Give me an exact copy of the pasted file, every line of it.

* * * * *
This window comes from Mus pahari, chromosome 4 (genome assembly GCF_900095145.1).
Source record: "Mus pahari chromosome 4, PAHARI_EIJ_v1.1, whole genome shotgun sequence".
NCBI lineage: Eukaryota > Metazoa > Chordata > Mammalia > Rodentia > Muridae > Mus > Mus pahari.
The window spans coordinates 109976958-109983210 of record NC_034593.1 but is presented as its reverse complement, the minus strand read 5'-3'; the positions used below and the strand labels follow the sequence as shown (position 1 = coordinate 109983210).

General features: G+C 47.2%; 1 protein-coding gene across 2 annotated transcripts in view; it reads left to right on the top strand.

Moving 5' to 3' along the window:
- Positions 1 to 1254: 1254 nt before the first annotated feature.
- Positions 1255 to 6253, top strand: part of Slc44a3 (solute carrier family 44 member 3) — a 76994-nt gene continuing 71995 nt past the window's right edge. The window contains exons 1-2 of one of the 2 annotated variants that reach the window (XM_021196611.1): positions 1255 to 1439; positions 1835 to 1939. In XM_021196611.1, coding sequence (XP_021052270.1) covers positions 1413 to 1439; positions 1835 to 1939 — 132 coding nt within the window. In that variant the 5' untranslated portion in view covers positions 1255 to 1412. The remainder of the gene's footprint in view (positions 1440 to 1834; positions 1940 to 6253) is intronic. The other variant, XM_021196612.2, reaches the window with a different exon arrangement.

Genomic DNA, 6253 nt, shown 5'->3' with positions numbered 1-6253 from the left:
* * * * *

This window comes from Mus pahari, chromosome 4 (genome assembly GCF_900095145.1).
Source record: "Mus pahari chromosome 4, PAHARI_EIJ_v1.1, whole genome shotgun sequence".
NCBI lineage: Eukaryota > Metazoa > Chordata > Mammalia > Rodentia > Muridae > Mus > Mus pahari.
The window spans coordinates 109976958-109983210 of record NC_034593.1 but is presented as its reverse complement, the minus strand read 5'-3'; the positions used below and the strand labels follow the sequence as shown (position 1 = coordinate 109983210).

General features: G+C 47.2%; 1 protein-coding gene across 2 annotated transcripts in view; it reads left to right on the top strand.

Moving 5' to 3' along the window:
- Positions 1 to 1254: 1254 nt before the first annotated feature.
- Positions 1255 to 6253, top strand: part of Slc44a3 (solute carrier family 44 member 3) — a 76994-nt gene continuing 71995 nt past the window's right edge. The window contains exons 1-2 of one of the 2 annotated variants that reach the window (XM_021196611.1): positions 1255 to 1439; positions 1835 to 1939. In XM_021196611.1, coding sequence (XP_021052270.1) covers positions 1413 to 1439; positions 1835 to 1939 — 132 coding nt within the window. In that variant the 5' untranslated portion in view covers positions 1255 to 1412. The remainder of the gene's footprint in view (positions 1440 to 1834; positions 1940 to 6253) is intronic. The other variant, XM_021196612.2, reaches the window with a different exon arrangement.

Genomic DNA, 6253 nt, shown 5'->3' with positions numbered 1-6253 from the left: